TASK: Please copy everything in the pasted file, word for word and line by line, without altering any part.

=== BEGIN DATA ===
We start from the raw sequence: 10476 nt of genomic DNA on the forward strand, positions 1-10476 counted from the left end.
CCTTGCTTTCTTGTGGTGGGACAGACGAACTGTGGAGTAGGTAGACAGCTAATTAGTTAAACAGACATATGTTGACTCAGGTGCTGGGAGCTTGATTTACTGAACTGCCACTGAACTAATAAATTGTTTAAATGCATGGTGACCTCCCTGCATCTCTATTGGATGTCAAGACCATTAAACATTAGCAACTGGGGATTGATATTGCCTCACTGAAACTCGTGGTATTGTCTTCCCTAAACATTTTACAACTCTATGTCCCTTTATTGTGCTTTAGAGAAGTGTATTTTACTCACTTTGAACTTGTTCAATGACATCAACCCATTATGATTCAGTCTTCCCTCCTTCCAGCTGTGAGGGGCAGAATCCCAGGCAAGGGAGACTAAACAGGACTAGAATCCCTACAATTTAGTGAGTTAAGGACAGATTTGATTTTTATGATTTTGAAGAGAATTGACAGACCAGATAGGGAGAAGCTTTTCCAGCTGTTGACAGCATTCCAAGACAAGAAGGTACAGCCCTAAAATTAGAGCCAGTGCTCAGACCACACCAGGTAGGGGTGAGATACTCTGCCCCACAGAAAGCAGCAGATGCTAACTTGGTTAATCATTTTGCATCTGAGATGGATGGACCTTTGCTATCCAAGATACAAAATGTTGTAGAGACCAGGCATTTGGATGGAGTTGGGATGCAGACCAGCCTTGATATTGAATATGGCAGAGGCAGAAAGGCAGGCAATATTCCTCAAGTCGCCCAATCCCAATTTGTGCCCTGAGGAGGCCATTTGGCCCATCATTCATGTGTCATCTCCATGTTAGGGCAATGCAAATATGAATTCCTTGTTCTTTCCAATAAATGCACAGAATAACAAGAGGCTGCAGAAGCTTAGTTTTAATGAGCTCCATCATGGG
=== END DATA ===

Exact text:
We start from the raw sequence: 10476 nt of genomic DNA on the forward strand, positions 1-10476 counted from the left end.
CCTTGCTTTCTTGTGGTGGGACAGACGAACTGTGGAGTAGGTAGACAGCTAATTAGTTAAACAGACATATGTTGACTCAGGTGCTGGGAGCTTGATTTACTGAACTGCCACTGAACTAATAAATTGTTTAAATGCATGGTGACCTCCCTGCATCTCTATTGGATGTCAAGACCATTAAACATTAGCAACTGGGGATTGATATTGCCTCACTGAAACTCGTGGTATTGTCTTCCCTAAACATTTTACAACTCTATGTCCCTTTATTGTGCTTTAGAGAAGTGTATTTTACTCACTTTGAACTTGTTCAATGACATCAACCCATTATGATTCAGTCTTCCCTCCTTCCAGCTGTGAGGGGCAGAATCCCAGGCAAGGGAGACTAAACAGGACTAGAATCCCTACAATTTAGTGAGTTAAGGACAGATTTGATTTTTATGATTTTGAAGAGAATTGACAGACCAGATAGGGAGAAGCTTTTCCAGCTGTTGACAGCATTCCAAGACAAGAAGGTACAGCCCTAAAATTAGAGCCAGTGCTCAGACCACACCAGGTAGGGGTGAGATACTCTGCCCCACAGAAAGCAGCAGATGCTAACTTGGTTAATCATTTTGCATCTGAGATGGATGGACCTTTGCTATCCAAGATACAAAATGTTGTAGAGACCAGGCATTTGGATGGAGTTGGGATGCAGACCAGCCTTGATATTGAATATGGCAGAGGCAGAAAGGCAGGCAATATTCCTCAAGTCGCCCAATCCCAATTTGTGCCCTGAGGAGGCCATTTGGCCCATCATTCATGTGTCATCTCCATGTTAGGGCAATGCAAATATGAATTCCTTGTTCTTTCCAATAAATGCACAGAATAACAAGAGGCTGCAGAAGCTTAGTTTTAATGAGCTCCATCATGGG